Shane Duffy of Little Falls said he and his sister Traci are the “bookends” of the family—he is the youngest and she is the oldest. But the two have shared a special bond ever since then-22-year-old Shane donated his kidney in 2003 to save the life of his big sister, who was then 30.
The siblings celebrate the 10-year-anniversary of Traci Duffy's transplant Wednesday.
“My sister made good use of the gift from my brother," said Megan Duffy, another sibling and a clinical psychologist who has studied how donation can affect family dynamics. "A Hopatcong High School teacher and a tennis coach, she is a ball of energy. Because of this gift, Traci was able to get married, and also be maid of honor at my wedding."
Traci Duffy's health problems began when she was a teen. She became very ill and was diagnosed with an autoimmune disorder that attacked her liver. She received a liver transplant at the age of 20 and for years was healthy and moving forward with her life.
Eventually side effects of the medication related to the liver transplant began to affect her kidneys. She became ill again and learned that she would need a kidney transplant to survive.
“I was doing so well; I thought I just had a virus. I was shocked to learn that my kidneys weren't working,” she recalled.
Everyone in the family—her mother, father, siblings and stepfather—was tested to determine the best match. Amazingly, six acceptable matches were found, but the perfect match was Shane Duffy, the member of the family who feared hospitals.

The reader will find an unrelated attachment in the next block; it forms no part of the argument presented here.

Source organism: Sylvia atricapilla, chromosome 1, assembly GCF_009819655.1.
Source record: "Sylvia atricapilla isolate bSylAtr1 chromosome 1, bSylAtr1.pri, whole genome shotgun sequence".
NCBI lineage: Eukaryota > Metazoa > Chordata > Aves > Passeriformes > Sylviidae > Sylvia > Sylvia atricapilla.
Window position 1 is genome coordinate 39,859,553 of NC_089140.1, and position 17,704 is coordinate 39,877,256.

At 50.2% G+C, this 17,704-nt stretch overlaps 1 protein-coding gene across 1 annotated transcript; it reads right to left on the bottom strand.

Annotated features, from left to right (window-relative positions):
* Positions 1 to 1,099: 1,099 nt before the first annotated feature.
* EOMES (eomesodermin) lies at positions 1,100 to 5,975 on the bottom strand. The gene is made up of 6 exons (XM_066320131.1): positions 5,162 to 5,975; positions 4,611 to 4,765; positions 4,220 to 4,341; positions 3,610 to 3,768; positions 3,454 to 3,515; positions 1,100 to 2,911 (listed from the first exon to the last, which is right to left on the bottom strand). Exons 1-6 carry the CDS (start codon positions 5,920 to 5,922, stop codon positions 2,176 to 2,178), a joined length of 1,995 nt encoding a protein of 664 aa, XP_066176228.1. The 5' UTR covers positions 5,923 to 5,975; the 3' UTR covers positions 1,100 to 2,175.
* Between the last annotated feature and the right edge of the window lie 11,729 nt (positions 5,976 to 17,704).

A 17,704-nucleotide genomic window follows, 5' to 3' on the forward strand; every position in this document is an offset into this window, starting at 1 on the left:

“I remember thinking, 'Watch, it will be me.' And it was," he recalled. "I just knew it. When I told my mom she started crying."
Megan Duffy said the family was aware of his deep-seated fear.
“No one wanted it to be my youngest brother," she said. "We knew Shane was scared. There was a lot of pressure on him. No one meant to put pressure on him, but he was the perfect match.
"He was the guy.”
After thinking long and hard, Shane Duffy decided to donate his kidney. His one request to his sister: Do everything possible to remain healthy.
“At first I remember saying, 'I take better care of myself than you do,'" Traci Duffy said. "But I did promise to drink enough water and do everything right. I knew this was tough for him.
"It was tough for both of us," she added. "I am the oldest and very independent. It is difficult to know that you have to rely on someone else. It was difficult for me to say to my brother, 'I need this.'"
The surgery was booked for Sept. 11, and at first the patient was hesitant.
"But I decided that a date known for so much pain should be known for something good as well, and I accepted the date," she said.
The surgery was a success.
“Today Shane and I joke. He will say, 'Hey, sis. You are sporting around with my kidney. I don't need to get you a Christmas present this year,'” she said.
Shane Duffy said the experience helped him face his fears and find strength in himself. And it's brought all of the Duffy siblings closer; this summer they all vacationed together on North Carolina’s Outerbanks.
In the end, Shane Duffy's decision a decade ago to give his big sister the gift of life makes him proud.
“I mean, it's awesome,” he said. “How many people get to do that?”
To learn more about organ and tissue donation visit www.NJSharingNetwork.org.